Lizzie disappeared. When she left, she
said she was going away to look for
work and might go as far as California.
When Mrs. Wjilie paw the dispatches
about the suicide of Lottie Anderson
Barnard at San Diego, she telegraphed
for a description of the dead girl. It
came as foilows:
Height, s,'a feet; complexion, fair but.
sallow ; medium length of black hair;
two small ni'jles on left cheek; broad
features, high cheek bones ; brown eyes ;
weight, 150 pounde; age, about 20; good
teeth ; plain gold rirg on third finger of
left hand ; rim; of pure gold, with four
pearls and blue stone in center; black
corsets; large black hat.
Thin was uri exact description of Lz- ;
zie. Sho at once telegraphed to htr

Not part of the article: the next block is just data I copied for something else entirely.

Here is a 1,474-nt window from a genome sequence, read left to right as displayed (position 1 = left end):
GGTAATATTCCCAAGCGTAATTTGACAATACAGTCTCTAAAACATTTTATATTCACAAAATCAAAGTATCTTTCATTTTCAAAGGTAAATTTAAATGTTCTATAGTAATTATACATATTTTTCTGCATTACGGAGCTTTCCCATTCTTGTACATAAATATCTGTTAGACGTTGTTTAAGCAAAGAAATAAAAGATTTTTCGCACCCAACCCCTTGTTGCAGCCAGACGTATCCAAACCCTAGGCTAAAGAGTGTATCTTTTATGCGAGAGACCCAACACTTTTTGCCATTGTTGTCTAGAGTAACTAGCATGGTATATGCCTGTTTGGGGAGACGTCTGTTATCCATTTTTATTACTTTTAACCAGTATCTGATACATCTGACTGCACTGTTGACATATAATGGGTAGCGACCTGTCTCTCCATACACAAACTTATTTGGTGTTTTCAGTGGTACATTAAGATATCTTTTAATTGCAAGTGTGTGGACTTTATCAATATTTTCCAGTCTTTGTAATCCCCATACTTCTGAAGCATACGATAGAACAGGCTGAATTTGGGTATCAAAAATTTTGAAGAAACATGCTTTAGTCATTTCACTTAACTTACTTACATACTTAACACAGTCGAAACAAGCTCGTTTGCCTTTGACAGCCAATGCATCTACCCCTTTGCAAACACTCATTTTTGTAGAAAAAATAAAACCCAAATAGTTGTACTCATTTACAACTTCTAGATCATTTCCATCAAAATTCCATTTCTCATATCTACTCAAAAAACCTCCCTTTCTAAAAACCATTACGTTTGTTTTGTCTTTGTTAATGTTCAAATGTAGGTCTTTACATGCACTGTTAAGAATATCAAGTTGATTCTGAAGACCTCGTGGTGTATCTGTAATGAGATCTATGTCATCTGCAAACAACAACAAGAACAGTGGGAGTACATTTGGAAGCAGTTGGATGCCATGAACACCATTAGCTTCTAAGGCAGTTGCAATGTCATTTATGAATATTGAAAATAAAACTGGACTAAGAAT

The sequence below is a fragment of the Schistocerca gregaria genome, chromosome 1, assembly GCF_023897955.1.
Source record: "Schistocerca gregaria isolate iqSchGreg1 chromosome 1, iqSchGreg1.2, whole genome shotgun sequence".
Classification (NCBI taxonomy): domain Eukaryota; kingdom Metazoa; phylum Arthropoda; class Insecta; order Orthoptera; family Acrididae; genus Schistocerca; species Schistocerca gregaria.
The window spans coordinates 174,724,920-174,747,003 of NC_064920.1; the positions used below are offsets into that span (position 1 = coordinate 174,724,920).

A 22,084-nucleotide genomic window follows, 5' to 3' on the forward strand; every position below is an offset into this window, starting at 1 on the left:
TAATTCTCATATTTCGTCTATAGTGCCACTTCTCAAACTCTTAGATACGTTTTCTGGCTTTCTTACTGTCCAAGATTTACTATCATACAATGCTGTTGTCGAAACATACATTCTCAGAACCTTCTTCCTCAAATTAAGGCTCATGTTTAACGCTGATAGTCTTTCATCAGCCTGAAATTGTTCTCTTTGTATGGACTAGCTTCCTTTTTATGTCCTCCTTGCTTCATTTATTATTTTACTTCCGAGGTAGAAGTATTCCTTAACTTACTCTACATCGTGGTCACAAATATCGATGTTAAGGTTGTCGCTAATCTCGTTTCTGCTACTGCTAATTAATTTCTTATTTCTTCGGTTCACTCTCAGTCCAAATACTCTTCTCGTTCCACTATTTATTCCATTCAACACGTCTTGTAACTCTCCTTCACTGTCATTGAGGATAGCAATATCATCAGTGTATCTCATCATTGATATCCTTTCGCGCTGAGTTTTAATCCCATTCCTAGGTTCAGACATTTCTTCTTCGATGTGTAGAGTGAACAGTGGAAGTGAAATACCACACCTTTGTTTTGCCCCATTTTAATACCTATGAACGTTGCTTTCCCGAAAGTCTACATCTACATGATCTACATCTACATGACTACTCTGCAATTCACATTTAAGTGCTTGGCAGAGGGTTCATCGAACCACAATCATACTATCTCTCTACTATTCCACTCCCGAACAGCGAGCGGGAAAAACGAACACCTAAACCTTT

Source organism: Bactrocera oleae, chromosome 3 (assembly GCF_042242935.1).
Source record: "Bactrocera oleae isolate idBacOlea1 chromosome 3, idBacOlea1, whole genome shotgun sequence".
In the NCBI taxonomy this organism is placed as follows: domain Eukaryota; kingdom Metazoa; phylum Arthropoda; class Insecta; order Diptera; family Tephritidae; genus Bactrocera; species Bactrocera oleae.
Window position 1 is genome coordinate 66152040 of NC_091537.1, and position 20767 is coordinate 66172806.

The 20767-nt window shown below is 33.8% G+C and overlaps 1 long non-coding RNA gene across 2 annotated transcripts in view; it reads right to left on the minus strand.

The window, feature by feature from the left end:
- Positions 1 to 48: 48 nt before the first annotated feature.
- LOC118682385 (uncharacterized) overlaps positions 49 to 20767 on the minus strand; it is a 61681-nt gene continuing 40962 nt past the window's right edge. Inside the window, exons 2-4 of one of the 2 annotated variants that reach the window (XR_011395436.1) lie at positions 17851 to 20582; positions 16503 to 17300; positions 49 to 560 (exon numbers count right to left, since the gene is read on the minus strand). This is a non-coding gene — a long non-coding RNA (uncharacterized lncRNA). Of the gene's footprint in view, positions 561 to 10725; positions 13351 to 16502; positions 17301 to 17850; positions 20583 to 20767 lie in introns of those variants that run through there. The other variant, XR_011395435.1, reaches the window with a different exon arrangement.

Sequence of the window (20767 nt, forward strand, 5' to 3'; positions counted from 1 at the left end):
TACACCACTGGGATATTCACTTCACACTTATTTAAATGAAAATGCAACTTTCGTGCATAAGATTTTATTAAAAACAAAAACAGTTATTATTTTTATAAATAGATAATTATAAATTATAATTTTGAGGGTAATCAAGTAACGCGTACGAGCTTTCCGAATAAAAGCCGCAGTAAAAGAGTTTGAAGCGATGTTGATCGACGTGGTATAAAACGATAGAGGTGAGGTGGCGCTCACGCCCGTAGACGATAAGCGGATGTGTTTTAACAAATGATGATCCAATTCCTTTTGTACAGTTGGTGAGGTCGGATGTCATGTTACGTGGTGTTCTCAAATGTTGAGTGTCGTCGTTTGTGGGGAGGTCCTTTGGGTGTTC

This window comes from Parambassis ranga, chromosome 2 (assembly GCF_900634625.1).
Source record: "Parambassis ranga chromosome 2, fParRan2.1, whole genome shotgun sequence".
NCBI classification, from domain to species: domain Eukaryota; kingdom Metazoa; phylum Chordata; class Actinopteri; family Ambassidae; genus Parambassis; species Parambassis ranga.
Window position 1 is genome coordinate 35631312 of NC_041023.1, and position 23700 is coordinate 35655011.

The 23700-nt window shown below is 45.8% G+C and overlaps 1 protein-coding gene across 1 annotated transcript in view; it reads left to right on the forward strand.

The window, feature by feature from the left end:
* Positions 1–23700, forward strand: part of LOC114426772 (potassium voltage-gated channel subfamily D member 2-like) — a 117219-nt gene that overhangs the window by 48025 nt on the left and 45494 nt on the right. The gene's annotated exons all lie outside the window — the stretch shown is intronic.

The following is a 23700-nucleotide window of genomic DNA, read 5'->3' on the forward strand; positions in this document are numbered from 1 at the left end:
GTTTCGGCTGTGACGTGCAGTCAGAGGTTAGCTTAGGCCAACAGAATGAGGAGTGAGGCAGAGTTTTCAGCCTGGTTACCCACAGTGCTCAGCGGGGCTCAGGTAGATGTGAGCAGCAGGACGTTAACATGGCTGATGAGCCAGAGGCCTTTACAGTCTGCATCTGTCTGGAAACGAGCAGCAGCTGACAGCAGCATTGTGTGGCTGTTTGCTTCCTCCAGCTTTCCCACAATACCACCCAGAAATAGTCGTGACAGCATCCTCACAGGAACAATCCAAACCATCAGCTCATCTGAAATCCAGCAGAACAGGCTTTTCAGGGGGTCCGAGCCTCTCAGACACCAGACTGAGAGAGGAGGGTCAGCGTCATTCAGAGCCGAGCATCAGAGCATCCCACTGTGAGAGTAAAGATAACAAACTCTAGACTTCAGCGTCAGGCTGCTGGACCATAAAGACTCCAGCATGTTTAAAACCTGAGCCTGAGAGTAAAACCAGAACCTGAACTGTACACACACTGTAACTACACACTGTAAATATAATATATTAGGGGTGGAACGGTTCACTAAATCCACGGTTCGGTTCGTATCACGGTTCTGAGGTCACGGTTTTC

niece at Pasadena, Cil., who knew Liz
zie, to go and see the body. It is con
ceded that i/'zzit rati away with Long
The family cannot account for the
$1000 said to have been found on the
body, nor her connection with the Ham
burg, lows, bank, i-lie was positively
penniless when Bhe left here.
San IMeg.ns Th!r*tlrg for tuo Blood of
Ci.pt.iin Stliitb. ftntl IndhttO «!oe.
By the Associated Pre>s ]
San Diego, Dec. 3.—Captain Smith,
who is under arrest for the murder of
George Neale of the Coronado islands, it
is believed, was several times today on
the verge of making a confession, but
the jaii officials cititioued him to be
silent. The schooner San Diego has re
turned from a fruitless search in tbe vi
cinity of the island, where it was hoped
to find-the body of the murdered boy.
Willie Silbery, the boy who escaped
the fate of his companion, by promising
to conceal the crime, gives a graphic
Btory of the tragedy. He says he helped
Captain Smith to wash away the blood of
young Neale, which had been spattered
over his bunk, but shrewdly dmitted to
remove that which spurted on the ceil